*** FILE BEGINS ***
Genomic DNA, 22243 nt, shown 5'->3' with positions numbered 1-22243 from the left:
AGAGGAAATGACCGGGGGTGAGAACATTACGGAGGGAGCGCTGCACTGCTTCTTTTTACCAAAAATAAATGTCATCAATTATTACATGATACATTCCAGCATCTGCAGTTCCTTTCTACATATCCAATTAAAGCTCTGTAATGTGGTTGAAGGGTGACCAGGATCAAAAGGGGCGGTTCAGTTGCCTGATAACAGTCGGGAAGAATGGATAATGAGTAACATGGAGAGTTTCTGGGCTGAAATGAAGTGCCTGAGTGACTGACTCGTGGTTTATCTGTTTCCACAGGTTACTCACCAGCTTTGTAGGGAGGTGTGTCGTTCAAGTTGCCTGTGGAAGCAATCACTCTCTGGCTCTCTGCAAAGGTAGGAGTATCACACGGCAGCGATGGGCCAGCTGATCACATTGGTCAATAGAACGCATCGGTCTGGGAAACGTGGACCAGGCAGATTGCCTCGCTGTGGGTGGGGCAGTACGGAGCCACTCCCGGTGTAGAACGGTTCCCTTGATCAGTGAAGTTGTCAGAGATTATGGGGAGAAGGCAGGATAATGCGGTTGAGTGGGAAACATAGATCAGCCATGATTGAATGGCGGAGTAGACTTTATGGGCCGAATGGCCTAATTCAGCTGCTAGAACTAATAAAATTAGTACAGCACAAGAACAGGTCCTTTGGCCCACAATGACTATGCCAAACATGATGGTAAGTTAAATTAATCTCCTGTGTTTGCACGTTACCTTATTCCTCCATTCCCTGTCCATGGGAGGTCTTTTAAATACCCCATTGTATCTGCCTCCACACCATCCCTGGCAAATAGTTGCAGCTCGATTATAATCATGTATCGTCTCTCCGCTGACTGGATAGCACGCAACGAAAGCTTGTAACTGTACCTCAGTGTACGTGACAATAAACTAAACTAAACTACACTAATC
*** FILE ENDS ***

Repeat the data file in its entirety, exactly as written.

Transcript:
Genomic DNA, 22243 nt, shown 5'->3' with positions numbered 1-22243 from the left:
AGAGGAAATGACCGGGGGTGAGAACATTACGGAGGGAGCGCTGCACTGCTTCTTTTTACCAAAAATAAATGTCATCAATTATTACATGATACATTCCAGCATCTGCAGTTCCTTTCTACATATCCAATTAAAGCTCTGTAATGTGGTTGAAGGGTGACCAGGATCAAAAGGGGCGGTTCAGTTGCCTGATAACAGTCGGGAAGAATGGATAATGAGTAACATGGAGAGTTTCTGGGCTGAAATGAAGTGCCTGAGTGACTGACTCGTGGTTTATCTGTTTCCACAGGTTACTCACCAGCTTTGTAGGGAGGTGTGTCGTTCAAGTTGCCTGTGGAAGCAATCACTCTCTGGCTCTCTGCAAAGGTAGGAGTATCACACGGCAGCGATGGGCCAGCTGATCACATTGGTCAATAGAACGCATCGGTCTGGGAAACGTGGACCAGGCAGATTGCCTCGCTGTGGGTGGGGCAGTACGGAGCCACTCCCGGTGTAGAACGGTTCCCTTGATCAGTGAAGTTGTCAGAGATTATGGGGAGAAGGCAGGATAATGCGGTTGAGTGGGAAACATAGATCAGCCATGATTGAATGGCGGAGTAGACTTTATGGGCCGAATGGCCTAATTCAGCTGCTAGAACTAATAAAATTAGTACAGCACAAGAACAGGTCCTTTGGCCCACAATGACTATGCCAAACATGATGGTAAGTTAAATTAATCTCCTGTGTTTGCACGTTACCTTATTCCTCCATTCCCTGTCCATGGGAGGTCTTTTAAATACCCCATTGTATCTGCCTCCACACCATCCCTGGCAAATAGTTGCAGCTCGATTATAATCATGTATCGTCTCTCCGCTGACTGGATAGCACGCAACGAAAGCTTGTAACTGTACCTCAGTGTACGTGACAATAAACTAAACTAAACTACACTAATC